The bowels in the human body are made up of the small and large intestine. Most of the consumed nutrients are absorbed into the body during digestion in the small intestine. Short bowel syndrome, also known as a short gut syndrome, occurs when the body is incapable of absorbing adequate nutrients from the foods consumed because the patient does not have enough length of small intestine.
What are the symptoms of short bowel syndrome?
Some of the common signs and symptoms of the short bowel syndrome include:
What are the causes?
Short bowel syndrome might occur if:
- Parts of the small intestine are surgically removed – The health conditions that can require the surgical removal of significant portions of the small intestine include Crohn’s disease, cancer, traumatic injuries, and blood clots in the arteries that supply blood to the intestines.
- Parts of the small intestine are missing or damaged at birth– Babies can be born with a short or damaged small intestine that needs to be surgically removed.
How is short bowel syndrome diagnosed?
The doctor can suggest blood or stool tests to measure nutrient levels to diagnose the short gut syndrome. Other tests can include imaging tests like an X-ray with a contrast material (barium X-ray), magnetic resonance imaging (MRI), computerized tomography (CT) scan, and CT or MR enterography, which can show changes or obstructions to the intestines.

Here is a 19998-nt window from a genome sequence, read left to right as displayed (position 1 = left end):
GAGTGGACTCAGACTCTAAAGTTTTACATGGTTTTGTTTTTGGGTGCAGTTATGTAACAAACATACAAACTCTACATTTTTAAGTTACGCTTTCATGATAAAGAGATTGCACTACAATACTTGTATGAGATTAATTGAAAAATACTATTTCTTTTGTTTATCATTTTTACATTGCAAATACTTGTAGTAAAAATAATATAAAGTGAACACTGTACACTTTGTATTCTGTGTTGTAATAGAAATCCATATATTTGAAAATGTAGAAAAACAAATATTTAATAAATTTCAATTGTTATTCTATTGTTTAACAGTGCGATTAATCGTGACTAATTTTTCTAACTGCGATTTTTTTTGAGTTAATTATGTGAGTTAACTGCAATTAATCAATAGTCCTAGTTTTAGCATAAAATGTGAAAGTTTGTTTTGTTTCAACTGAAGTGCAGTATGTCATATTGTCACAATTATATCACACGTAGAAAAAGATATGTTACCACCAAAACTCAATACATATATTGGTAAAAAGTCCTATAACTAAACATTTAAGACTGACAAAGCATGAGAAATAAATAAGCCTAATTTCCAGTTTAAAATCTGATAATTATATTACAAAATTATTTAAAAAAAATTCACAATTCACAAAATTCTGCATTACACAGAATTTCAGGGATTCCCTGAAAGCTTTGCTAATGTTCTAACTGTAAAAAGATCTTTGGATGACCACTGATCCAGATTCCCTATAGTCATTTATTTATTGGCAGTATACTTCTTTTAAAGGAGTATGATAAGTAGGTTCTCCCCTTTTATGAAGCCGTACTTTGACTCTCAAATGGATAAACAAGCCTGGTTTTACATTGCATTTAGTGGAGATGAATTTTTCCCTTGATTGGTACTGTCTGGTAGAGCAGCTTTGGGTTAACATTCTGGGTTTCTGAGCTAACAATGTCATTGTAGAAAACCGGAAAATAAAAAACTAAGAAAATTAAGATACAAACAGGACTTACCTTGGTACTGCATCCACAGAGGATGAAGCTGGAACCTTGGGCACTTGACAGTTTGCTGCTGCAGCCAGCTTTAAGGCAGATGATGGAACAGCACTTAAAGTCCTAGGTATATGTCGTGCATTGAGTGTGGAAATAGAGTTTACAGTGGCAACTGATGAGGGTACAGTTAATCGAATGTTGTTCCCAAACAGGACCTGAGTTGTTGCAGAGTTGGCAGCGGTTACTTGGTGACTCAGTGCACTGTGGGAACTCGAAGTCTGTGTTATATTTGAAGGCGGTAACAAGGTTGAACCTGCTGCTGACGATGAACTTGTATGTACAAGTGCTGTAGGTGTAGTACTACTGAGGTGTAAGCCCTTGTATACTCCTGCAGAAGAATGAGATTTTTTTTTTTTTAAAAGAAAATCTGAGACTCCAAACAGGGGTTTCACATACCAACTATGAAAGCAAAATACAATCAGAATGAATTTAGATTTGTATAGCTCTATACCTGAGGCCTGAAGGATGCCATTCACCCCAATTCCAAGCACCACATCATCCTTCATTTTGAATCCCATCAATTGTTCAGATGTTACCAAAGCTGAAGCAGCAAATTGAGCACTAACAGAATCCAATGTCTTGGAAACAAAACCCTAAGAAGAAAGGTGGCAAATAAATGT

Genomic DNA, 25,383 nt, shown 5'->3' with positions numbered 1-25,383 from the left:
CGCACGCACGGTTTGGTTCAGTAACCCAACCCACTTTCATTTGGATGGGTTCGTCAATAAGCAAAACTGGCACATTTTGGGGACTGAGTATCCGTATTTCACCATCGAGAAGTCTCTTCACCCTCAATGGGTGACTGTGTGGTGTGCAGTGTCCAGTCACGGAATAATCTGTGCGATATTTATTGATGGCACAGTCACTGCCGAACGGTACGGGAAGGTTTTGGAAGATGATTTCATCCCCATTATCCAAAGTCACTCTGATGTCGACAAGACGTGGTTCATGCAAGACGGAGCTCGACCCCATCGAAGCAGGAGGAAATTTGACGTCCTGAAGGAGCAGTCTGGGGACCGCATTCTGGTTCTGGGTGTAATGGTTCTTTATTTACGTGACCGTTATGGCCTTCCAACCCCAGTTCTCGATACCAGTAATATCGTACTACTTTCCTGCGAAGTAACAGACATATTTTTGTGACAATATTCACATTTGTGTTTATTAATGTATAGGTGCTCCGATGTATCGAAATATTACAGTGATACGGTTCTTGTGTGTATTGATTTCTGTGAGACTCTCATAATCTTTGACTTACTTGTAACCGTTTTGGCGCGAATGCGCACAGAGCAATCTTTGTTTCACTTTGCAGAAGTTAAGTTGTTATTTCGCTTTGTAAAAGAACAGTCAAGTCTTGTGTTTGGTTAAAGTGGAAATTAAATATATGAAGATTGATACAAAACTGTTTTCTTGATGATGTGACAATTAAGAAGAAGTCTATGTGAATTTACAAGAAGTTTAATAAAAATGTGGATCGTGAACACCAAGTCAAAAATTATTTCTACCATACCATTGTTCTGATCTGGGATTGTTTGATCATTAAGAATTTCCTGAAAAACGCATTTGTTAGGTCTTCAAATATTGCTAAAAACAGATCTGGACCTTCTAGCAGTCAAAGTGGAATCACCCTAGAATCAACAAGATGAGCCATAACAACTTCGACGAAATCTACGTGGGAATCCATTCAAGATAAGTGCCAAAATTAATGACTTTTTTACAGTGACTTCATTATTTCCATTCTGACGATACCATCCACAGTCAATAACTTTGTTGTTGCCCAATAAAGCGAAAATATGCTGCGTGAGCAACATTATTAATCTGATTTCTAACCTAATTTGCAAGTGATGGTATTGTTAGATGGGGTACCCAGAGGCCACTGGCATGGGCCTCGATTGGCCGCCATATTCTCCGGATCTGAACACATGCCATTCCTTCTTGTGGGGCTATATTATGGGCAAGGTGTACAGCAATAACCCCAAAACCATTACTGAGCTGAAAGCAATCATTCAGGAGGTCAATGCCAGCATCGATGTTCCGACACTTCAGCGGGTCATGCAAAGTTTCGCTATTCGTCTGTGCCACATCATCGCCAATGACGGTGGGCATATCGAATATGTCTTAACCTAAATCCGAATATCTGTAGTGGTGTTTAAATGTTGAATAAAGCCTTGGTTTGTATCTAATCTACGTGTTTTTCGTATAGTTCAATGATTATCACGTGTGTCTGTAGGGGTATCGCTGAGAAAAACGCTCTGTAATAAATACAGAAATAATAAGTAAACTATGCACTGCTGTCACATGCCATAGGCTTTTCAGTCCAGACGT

How is short bowel syndrome treated?
The treatment options for short bowel syndrome depend on the parts of the small intestine that are affected, if the colon is intact and the patient’s preferences.
The treatments for short bowel syndrome can include the following:
- Nutritional therapy – People suffering from short bowel syndrome should follow a special diet and consume nutritional supplements. Some people may require parenteral nutrition or a feeding tube (enteral nutrition) to avoid malnutrition. Furthermore, patients with mild short gut syndrome may have to have several meals in a day with extra fluids for improved absorption of nutrients and vitamins.
- Medications – Besides nutritional support, the doctor can prescribe drugs to aid in managing short bowel syndrome, like medications to aid in controlling stomach acid, reducing diarrhoea, or improving intestinal absorption after surgery.
- Surgery – Doctors may recommend surgery in children and adults with short bowel syndrome if the other treatment options have proved ineffective. The kinds of surgery include procedures that ease the passage of nutrients through the intestine or procedures to widen the intestine (autologous gastrointestinal reconstruction) and small bowel transplantation (SBT).
What are the complications that can develop from short bowel syndrome?
In addition to the above, the patient may also experience the following due to the lack of adequate nutrients and vitamins in the body:
- Kidney stones
- Fatty liver
- Thinning of bones
- Intestinal bacterial overgrowth
- Peptic ulcers
Additionally, treatments can also lead to complications such as:
- Catheter-related infections, blood clots, and kidney or liver problems that develop from TPN (total parenteral nutrition)
- Organ rejection and infections that develop after a transplant
In the majority of the cases, primarily if the condition is caused as the result of surgery, the symptoms can improve as time passes. This is dependent on factors like the amount of healthy intestine remaining intact and how well it adapts. Typically, with proper medical management and self-care, the quality of life can improve. Consumption of a healthy diet and staying active is important in managing short bowel syndrome.